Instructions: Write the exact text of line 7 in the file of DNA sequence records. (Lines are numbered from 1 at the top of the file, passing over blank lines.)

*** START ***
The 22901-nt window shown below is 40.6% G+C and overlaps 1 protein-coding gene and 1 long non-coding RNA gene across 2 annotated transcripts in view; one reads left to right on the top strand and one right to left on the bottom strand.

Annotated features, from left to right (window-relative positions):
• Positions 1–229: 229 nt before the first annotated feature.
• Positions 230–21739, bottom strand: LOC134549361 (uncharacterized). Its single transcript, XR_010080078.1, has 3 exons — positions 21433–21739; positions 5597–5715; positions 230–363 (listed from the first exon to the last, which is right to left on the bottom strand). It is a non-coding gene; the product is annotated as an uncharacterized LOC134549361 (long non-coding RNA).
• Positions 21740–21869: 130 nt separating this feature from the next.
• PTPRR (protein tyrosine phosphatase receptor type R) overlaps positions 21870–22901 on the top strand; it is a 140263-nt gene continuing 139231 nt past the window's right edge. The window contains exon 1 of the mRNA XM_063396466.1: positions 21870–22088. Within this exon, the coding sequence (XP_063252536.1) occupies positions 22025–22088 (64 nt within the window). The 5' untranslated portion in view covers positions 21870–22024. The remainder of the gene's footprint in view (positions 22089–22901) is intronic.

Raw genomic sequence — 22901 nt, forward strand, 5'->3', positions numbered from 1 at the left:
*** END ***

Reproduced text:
Raw genomic sequence — 22901 nt, forward strand, 5'->3', positions numbered from 1 at the left: